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Why is Porn So Addictive? An Introduction to the Science Behind the Habit

#need a link to all the website content, instead?

Written by Phenom

I decided to write an article on the aspects of the human mind that makes us so susceptible to addictive substances and practices.

Learning positive coping mechanisms, awareness and practicing daily meditation are all very important for creating a new lifestyle going forward, however, I have always been someone who has benefited from understanding the root causes of problems and the natural progression they take.

Anything we consume, from a cup of coffee to a footlong sub, causes chemical changes in our brain that release pleasure.

The dopamine and resultant kick from caffeine causes us to keep coming back for more. Sure, the byproduct of this is the mental alertness, but this is not the primary factor in our continued consumption.

Dopamine is widely known as the greatest human motivator, the feeling of happiness and fulfilment that results is something that keeps us chasing our most far out of reach goals.

The complexity of dopamine is that it is a double edged sword. The old adage of the two wolves, and feeding the one you want to win, applies most strikingly here.

Human beings can get a surge of dopamine from a long-distance run that brings us to our knees in terms of difficulty. The benefits are many: improved cardiovascular health, endurance, performance, and many others.

The exact same dopamine surge will occur from a blast of nicotine or caffeine, but can you list as many benefits? The answer most likely will be no.

The point being here is that there are good and bad forms of habit making, and we must be able to distinguish the two in order to recover.

If you are reading this article you most likely understand the bad habit pornography consumption has formed in your life.

You understand the drawbacks and negative effects. What you might not understand however, is the pure chemical and neurological basis for this addiction. I believe if this is better understood, the problem can be more adequately addressed.

A good background on the neurochemistry involving pornography can be seen in this video: The Great Porn Experiment Within, Gary Wilson describes the evolution of the human mind, and makes the argument that we are not advanced enough to withstand the constant novelty that pornography brings.

It is a basic argument that makes a lot of sense upon first analysis. Think about human beings 200 years ago.

We had to walk to get where we wanted to go, people were generally more modestly clothed in most areas of the world, religion greatly reinforced the social fabric of modesty and monogamy (again not everywhere, but in large areas) and people followed ritualistic ideas of how to live established by centuries of human existence.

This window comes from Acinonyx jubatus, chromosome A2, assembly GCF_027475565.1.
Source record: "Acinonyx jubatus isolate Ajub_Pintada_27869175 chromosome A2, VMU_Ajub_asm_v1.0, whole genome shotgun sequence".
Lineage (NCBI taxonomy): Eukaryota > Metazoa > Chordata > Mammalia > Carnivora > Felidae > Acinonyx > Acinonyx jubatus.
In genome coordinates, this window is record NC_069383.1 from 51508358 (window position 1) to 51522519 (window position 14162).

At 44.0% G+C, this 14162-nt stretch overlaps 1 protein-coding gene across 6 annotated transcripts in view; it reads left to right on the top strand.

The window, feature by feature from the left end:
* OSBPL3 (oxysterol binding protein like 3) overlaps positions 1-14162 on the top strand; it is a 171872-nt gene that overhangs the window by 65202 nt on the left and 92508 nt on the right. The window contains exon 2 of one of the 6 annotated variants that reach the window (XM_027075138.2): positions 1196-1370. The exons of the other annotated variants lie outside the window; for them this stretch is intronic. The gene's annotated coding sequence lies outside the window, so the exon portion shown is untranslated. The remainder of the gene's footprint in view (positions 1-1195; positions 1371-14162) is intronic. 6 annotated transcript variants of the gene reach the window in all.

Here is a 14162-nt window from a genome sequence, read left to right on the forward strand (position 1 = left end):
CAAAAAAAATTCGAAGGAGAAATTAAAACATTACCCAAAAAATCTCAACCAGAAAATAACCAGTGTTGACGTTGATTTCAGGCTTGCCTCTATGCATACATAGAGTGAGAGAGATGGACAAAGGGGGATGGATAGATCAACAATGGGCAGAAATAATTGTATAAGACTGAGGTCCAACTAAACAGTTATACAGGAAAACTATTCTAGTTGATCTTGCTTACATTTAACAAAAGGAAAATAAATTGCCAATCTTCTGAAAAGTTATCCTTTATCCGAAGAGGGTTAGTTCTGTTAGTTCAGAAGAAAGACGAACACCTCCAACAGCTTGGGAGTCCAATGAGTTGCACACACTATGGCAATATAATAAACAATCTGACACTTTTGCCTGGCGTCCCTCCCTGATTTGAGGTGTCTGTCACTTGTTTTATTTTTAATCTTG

Now fast forward to the current day. Technology has taken over every aspect of human life, creating a multitude of dopamine sources that tug and pull at each of us every day.

The most consuming of these is pornography, because it takes the very fundamental human needs of love and sexuality and commodifies it, putting it in an accessible package to be consumed over and over. The allure of pornography is that it fills one of the highest orders of our needs, and so easily.

Except this isn’t true, it is an illusion of fulfilment that needs to be constantly maintained in order to set a standard of happiness.

This is why we get so sad when we are away from our addiction, because the flimsy nature of its appeal only lasts when we are inside its grasp.

This is why it is so important to quit pornography, or any other damaging psychological habits for that matter, and start to establish proper self-sustaining relationships.

These will grow by themselves over time, and will reciprocate the value you put into them. Pornography does no such thing, and instead saps you of all your money, energy, and time, giving nothing in return.

Except this isn’t true, it is an illusion of fulfilment that needs to be constantly maintained in order to set a standard of happiness.

This is why we get so sad when we are away from our addiction, because the flimsy nature of its appeal only lasts when we are inside its grasp.

This is why it is so important to quit pornography, or any other damaging psychological habits for that matter, and start to establish proper self-sustaining relationships.

These will grow by themselves over time, and will reciprocate the value you put into them. Pornography does no such thing, and instead saps you of all your money, energy, and time, giving nothing in return.

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